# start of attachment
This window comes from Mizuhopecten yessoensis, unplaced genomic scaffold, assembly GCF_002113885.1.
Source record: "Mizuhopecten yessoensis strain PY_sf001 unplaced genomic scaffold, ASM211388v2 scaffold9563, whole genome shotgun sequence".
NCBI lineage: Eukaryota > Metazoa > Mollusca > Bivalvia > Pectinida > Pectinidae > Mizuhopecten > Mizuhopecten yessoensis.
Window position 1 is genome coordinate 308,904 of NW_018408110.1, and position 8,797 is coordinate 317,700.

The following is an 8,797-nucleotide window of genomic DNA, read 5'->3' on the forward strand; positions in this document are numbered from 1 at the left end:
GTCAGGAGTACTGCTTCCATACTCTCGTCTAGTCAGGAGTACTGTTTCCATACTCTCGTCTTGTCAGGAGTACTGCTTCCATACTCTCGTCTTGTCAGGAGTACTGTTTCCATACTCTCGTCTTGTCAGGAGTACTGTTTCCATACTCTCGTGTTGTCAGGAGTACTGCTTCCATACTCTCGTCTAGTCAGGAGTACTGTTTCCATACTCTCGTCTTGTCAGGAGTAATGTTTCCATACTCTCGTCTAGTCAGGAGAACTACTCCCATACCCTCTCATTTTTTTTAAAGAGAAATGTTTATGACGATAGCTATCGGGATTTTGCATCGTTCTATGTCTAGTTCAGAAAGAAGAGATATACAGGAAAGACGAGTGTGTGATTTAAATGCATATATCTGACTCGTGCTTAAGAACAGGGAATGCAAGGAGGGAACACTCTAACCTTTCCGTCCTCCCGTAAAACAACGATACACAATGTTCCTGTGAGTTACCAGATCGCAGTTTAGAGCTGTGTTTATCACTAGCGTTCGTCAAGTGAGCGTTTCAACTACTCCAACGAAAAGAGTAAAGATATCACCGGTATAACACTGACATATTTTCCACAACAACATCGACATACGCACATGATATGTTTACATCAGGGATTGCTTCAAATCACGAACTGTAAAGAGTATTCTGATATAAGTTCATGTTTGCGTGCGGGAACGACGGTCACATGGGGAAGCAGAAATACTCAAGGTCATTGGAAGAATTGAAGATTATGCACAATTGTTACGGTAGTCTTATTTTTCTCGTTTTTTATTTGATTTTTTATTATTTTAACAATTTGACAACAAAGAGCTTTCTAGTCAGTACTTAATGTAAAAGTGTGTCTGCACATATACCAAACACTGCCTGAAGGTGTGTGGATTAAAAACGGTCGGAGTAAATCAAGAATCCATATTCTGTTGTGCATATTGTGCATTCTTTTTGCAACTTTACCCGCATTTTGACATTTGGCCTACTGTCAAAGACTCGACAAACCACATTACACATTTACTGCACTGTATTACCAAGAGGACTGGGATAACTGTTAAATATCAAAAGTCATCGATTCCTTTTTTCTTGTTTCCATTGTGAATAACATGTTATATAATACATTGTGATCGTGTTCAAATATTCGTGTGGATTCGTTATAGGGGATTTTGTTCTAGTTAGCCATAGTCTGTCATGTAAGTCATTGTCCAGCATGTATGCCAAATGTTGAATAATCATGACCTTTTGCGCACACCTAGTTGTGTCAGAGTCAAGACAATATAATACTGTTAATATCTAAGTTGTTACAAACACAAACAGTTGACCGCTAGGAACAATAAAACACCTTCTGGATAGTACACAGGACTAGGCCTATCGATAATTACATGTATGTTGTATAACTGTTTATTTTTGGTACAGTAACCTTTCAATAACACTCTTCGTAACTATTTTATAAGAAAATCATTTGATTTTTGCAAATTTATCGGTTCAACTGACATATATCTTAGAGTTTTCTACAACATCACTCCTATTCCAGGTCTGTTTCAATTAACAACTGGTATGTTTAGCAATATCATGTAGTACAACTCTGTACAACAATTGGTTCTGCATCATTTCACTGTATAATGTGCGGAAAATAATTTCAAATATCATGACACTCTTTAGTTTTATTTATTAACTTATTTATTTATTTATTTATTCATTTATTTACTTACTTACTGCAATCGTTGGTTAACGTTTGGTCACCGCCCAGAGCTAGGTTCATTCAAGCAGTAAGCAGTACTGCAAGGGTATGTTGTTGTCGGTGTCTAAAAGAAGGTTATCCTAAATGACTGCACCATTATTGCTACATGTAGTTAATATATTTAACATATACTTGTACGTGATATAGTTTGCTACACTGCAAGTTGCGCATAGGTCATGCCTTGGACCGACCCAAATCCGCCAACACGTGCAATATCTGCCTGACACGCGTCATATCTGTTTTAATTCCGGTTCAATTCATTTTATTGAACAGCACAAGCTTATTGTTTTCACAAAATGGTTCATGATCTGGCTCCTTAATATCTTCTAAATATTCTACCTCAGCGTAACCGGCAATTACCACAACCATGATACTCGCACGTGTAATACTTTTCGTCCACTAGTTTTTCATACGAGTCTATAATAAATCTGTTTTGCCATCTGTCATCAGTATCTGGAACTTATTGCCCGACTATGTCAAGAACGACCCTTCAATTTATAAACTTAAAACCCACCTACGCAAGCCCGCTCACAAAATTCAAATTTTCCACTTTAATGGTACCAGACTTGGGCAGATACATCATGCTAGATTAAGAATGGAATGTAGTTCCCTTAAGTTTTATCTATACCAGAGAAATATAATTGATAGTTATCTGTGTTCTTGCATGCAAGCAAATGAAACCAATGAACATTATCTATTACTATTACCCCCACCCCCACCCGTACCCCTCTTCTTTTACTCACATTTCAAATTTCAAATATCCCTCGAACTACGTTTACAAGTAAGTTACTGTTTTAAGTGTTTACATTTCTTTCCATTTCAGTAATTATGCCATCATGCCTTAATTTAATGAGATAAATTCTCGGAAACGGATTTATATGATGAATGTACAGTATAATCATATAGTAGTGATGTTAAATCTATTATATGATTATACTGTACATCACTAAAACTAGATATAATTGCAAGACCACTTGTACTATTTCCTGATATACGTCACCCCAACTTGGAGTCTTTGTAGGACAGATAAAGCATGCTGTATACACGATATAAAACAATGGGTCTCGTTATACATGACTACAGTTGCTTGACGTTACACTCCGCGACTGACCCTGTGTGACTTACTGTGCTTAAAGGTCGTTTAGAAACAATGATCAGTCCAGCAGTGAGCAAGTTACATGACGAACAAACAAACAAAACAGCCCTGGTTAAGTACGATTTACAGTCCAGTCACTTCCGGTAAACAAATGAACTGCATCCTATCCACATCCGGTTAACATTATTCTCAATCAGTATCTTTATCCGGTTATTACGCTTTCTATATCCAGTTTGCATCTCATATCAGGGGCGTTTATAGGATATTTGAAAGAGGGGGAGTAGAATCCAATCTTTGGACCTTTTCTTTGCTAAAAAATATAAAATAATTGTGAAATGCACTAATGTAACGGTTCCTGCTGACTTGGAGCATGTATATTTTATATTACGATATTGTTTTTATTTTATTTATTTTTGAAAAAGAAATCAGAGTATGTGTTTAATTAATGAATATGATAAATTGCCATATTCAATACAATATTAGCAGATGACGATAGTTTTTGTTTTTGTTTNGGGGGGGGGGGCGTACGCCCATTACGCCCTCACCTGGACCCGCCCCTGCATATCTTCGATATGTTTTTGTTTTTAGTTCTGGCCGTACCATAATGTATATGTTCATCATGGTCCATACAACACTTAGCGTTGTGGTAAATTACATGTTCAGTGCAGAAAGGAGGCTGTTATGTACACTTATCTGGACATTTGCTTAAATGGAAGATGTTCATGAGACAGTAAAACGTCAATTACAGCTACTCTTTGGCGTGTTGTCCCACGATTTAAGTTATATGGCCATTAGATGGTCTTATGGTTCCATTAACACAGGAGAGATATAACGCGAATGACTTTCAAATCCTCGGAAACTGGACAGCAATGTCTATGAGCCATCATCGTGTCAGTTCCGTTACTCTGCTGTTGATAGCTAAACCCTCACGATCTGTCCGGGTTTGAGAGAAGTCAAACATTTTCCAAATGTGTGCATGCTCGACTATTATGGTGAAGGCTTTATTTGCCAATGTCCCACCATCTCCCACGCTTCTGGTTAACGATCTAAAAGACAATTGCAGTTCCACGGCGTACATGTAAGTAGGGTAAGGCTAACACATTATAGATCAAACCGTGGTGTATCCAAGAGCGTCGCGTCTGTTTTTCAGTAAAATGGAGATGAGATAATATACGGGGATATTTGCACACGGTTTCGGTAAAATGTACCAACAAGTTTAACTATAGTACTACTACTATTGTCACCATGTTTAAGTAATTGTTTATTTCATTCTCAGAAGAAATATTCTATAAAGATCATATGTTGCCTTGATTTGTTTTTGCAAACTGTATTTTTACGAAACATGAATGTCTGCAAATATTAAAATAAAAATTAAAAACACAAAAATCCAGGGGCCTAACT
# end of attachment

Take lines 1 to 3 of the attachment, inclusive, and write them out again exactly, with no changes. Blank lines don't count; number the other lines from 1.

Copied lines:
This window comes from Mizuhopecten yessoensis, unplaced genomic scaffold, assembly GCF_002113885.1.
Source record: "Mizuhopecten yessoensis strain PY_sf001 unplaced genomic scaffold, ASM211388v2 scaffold9563, whole genome shotgun sequence".
NCBI lineage: Eukaryota > Metazoa > Mollusca > Bivalvia > Pectinida > Pectinidae > Mizuhopecten > Mizuhopecten yessoensis.